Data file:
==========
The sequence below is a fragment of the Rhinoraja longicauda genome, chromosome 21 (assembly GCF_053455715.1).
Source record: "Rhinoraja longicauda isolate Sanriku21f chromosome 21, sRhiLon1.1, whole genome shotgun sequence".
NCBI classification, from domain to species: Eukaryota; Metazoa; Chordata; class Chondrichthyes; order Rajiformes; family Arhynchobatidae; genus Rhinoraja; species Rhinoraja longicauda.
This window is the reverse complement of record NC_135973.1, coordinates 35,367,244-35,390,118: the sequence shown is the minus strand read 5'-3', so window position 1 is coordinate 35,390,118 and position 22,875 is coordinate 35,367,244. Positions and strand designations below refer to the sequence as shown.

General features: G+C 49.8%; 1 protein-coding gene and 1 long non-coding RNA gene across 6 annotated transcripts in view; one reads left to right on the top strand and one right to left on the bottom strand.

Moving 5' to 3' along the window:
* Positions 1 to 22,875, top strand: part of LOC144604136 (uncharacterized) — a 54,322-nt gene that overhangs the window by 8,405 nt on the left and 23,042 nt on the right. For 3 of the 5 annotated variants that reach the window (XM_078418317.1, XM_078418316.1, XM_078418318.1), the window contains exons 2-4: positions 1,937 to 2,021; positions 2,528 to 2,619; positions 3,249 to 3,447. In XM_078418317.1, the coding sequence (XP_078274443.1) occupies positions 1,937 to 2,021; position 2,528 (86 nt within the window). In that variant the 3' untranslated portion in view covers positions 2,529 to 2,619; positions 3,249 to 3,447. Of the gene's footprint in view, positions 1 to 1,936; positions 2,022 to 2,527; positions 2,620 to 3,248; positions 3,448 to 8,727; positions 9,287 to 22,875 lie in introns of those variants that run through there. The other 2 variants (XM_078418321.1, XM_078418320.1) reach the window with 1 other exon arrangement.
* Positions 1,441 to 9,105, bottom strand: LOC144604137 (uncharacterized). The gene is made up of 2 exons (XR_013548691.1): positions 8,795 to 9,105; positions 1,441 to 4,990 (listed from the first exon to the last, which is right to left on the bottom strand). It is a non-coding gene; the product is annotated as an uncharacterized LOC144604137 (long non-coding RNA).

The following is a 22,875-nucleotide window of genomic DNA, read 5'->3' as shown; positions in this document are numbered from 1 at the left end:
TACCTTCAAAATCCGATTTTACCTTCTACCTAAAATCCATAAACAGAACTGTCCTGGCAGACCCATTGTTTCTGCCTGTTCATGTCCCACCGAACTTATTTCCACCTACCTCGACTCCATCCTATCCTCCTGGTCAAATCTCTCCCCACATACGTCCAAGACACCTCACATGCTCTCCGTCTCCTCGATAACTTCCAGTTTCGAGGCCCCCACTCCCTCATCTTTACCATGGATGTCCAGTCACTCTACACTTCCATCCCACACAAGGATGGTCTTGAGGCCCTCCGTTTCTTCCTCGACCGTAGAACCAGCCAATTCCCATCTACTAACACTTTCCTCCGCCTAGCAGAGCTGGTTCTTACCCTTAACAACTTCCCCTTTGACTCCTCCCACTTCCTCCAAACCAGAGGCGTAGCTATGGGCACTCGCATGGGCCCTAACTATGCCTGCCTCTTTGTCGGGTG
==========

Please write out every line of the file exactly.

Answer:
The sequence below is a fragment of the Rhinoraja longicauda genome, chromosome 21 (assembly GCF_053455715.1).
Source record: "Rhinoraja longicauda isolate Sanriku21f chromosome 21, sRhiLon1.1, whole genome shotgun sequence".
NCBI classification, from domain to species: Eukaryota; Metazoa; Chordata; class Chondrichthyes; order Rajiformes; family Arhynchobatidae; genus Rhinoraja; species Rhinoraja longicauda.
This window is the reverse complement of record NC_135973.1, coordinates 35,367,244-35,390,118: the sequence shown is the minus strand read 5'-3', so window position 1 is coordinate 35,390,118 and position 22,875 is coordinate 35,367,244. Positions and strand designations below refer to the sequence as shown.

General features: G+C 49.8%; 1 protein-coding gene and 1 long non-coding RNA gene across 6 annotated transcripts in view; one reads left to right on the top strand and one right to left on the bottom strand.

Moving 5' to 3' along the window:
* Positions 1 to 22,875, top strand: part of LOC144604136 (uncharacterized) — a 54,322-nt gene that overhangs the window by 8,405 nt on the left and 23,042 nt on the right. For 3 of the 5 annotated variants that reach the window (XM_078418317.1, XM_078418316.1, XM_078418318.1), the window contains exons 2-4: positions 1,937 to 2,021; positions 2,528 to 2,619; positions 3,249 to 3,447. In XM_078418317.1, the coding sequence (XP_078274443.1) occupies positions 1,937 to 2,021; position 2,528 (86 nt within the window). In that variant the 3' untranslated portion in view covers positions 2,529 to 2,619; positions 3,249 to 3,447. Of the gene's footprint in view, positions 1 to 1,936; positions 2,022 to 2,527; positions 2,620 to 3,248; positions 3,448 to 8,727; positions 9,287 to 22,875 lie in introns of those variants that run through there. The other 2 variants (XM_078418321.1, XM_078418320.1) reach the window with 1 other exon arrangement.
* Positions 1,441 to 9,105, bottom strand: LOC144604137 (uncharacterized). The gene is made up of 2 exons (XR_013548691.1): positions 8,795 to 9,105; positions 1,441 to 4,990 (listed from the first exon to the last, which is right to left on the bottom strand). It is a non-coding gene; the product is annotated as an uncharacterized LOC144604137 (long non-coding RNA).

The following is a 22,875-nucleotide window of genomic DNA, read 5'->3' as shown; positions in this document are numbered from 1 at the left end:
TACCTTCAAAATCCGATTTTACCTTCTACCTAAAATCCATAAACAGAACTGTCCTGGCAGACCCATTGTTTCTGCCTGTTCATGTCCCACCGAACTTATTTCCACCTACCTCGACTCCATCCTATCCTCCTGGTCAAATCTCTCCCCACATACGTCCAAGACACCTCACATGCTCTCCGTCTCCTCGATAACTTCCAGTTTCGAGGCCCCCACTCCCTCATCTTTACCATGGATGTCCAGTCACTCTACACTTCCATCCCACACAAGGATGGTCTTGAGGCCCTCCGTTTCTTCCTCGACCGTAGAACCAGCCAATTCCCATCTACTAACACTTTCCTCCGCCTAGCAGAGCTGGTTCTTACCCTTAACAACTTCCCCTTTGACTCCTCCCACTTCCTCCAAACCAGAGGCGTAGCTATGGGCACTCGCATGGGCCCTAACTATGCCTGCCTCTTTGTCGGGTG